3. Garlic – Plant garlic cloves in the garden around September and harvest them next summer. Fall is actually the best time to plant garlic, as the cloves need several weeks of cold in order to multiply. Also, garlic planted in autumn tends to be larger and more flavorful.

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4. Spinach – Plant spinach in autumn and harvest the leaves regularly throughout the winter, until next summer. Spinach is a cold-weather crop, and planting after summer heat eliminates the need to worry about bolting.

5. Broad beans – Varieties such as “super aquadulce” or “aquadulce claudia” are good for planting as late as October or early November. As an added benefit, beans work as a cover crop by preventing erosion and nourishing the soil. You may need to stake the plants to keep them upright if winter winds are common.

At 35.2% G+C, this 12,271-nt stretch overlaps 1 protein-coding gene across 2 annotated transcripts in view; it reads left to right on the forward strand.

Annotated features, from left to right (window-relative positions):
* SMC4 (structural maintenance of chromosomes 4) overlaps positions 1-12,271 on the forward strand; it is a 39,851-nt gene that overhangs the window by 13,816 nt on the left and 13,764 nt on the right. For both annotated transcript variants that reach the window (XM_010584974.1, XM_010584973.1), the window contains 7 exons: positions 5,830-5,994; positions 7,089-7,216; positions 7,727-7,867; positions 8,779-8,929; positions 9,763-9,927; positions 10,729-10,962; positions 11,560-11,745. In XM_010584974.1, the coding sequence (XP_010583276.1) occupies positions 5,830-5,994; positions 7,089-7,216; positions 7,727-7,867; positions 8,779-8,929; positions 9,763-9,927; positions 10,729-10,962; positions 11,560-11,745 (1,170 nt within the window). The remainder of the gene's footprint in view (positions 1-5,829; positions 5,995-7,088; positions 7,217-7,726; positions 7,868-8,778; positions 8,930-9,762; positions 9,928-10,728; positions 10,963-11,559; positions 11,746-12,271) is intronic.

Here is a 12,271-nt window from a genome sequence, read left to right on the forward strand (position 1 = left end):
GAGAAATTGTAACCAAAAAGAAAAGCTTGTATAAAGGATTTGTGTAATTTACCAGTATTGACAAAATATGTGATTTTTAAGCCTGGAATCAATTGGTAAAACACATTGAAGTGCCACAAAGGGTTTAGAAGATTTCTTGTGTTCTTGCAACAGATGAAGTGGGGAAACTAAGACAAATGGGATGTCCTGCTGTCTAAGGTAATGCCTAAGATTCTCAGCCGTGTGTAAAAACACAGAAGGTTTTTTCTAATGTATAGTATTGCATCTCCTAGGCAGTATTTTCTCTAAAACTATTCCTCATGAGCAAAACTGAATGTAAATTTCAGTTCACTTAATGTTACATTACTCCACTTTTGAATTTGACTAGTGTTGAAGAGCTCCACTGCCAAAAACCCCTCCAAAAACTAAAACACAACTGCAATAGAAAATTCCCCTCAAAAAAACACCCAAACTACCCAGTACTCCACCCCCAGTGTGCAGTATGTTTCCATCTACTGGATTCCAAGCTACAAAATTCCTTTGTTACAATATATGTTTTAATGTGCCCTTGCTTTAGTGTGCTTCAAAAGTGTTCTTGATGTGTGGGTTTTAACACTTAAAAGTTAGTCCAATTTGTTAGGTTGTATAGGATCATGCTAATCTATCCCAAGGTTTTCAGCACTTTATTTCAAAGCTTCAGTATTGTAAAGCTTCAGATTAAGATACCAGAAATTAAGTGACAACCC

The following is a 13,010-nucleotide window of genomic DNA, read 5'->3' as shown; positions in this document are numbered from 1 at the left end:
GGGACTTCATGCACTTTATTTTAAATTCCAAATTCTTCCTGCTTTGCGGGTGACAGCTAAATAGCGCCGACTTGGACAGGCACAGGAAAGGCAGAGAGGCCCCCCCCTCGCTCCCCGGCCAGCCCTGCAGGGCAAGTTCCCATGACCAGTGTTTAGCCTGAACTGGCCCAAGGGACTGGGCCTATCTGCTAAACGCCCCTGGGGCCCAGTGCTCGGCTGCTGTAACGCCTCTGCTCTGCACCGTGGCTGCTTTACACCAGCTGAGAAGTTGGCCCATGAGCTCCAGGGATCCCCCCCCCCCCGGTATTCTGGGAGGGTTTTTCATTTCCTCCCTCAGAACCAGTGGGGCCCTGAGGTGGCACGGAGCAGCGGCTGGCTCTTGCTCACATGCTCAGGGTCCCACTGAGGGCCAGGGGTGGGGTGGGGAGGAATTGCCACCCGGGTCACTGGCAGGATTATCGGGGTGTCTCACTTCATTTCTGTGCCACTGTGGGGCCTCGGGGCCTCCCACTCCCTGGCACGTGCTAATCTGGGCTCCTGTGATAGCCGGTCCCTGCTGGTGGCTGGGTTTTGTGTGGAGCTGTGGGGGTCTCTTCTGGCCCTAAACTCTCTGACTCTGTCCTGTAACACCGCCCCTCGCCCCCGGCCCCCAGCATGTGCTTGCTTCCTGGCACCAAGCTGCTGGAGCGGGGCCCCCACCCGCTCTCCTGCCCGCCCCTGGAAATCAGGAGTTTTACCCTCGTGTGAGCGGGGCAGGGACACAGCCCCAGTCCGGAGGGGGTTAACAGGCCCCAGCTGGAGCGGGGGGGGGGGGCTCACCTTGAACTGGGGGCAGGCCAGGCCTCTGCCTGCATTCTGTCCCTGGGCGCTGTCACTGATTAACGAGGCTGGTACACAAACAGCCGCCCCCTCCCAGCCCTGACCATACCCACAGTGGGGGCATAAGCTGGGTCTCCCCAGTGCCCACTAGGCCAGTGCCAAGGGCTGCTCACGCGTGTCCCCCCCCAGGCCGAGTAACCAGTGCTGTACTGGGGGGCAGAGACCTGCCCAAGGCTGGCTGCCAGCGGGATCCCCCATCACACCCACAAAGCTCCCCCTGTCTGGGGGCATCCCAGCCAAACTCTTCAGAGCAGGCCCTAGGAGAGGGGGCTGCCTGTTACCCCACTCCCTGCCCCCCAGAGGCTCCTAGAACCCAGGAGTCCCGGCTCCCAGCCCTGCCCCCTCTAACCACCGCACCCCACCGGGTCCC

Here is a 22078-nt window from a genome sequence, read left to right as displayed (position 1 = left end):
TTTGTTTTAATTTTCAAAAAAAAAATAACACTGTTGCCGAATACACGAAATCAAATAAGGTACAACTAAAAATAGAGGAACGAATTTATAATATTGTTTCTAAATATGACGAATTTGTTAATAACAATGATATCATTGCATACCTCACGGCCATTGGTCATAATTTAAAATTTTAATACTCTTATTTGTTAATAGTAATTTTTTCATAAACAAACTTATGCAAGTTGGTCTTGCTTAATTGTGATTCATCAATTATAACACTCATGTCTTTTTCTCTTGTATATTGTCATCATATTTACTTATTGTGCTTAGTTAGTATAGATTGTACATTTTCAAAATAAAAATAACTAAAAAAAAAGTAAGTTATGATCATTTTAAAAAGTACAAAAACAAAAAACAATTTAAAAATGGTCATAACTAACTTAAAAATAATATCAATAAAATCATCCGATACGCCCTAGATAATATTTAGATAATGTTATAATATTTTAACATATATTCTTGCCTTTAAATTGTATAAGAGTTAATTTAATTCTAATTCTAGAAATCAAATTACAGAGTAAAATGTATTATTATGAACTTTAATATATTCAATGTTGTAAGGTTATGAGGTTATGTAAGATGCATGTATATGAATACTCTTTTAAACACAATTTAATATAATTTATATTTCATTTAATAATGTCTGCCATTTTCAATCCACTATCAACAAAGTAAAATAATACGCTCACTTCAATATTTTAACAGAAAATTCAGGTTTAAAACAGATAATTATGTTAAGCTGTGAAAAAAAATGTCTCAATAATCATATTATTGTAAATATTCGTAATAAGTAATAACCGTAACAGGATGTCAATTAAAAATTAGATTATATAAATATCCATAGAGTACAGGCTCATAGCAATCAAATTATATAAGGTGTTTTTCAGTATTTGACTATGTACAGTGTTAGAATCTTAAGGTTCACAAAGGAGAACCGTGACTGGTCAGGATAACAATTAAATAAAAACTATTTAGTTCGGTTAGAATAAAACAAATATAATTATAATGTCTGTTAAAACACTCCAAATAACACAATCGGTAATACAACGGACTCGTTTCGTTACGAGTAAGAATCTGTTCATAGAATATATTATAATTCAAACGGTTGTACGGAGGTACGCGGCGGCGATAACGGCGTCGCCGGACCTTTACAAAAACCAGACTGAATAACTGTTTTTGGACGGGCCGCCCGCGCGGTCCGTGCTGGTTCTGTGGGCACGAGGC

6. Chard – This nourishing leafy vegetable survives winter in great shape in most climates, and is the first green ready for picking in spring. In fact, chard tolerates temperatures as low as 15 degrees Fahrenheit without protection and cold actually brings out the natural sweetness. But if you have seriously cold winters, you may need to protect chard with row covers or a cold frame.

7. Peas – Select a cold-hardy, early variety like meteor or kelvedon wonder. Plant the rows thickly, a little closer than usual to allow for the few that you’ll probably lose. Peas may be chancy if you live north of USDA zone 5 or south of zone 8.

8. Mache – If you haven’t tried mache, you’re likely to love the mild, nutty flavor of this cold-hardy solid green. Mache survives winters in USDA zone 6 with no protection, but may need a little protection in northern climates.

What would you add to this list? Share your ideas in the section below:

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The Tougher-Than-Nails Cold-Weather Vegetable That Can Survive SNOW

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The Tougher-Than-Nails Cold-Weather Vegetable That Can Survive SNOW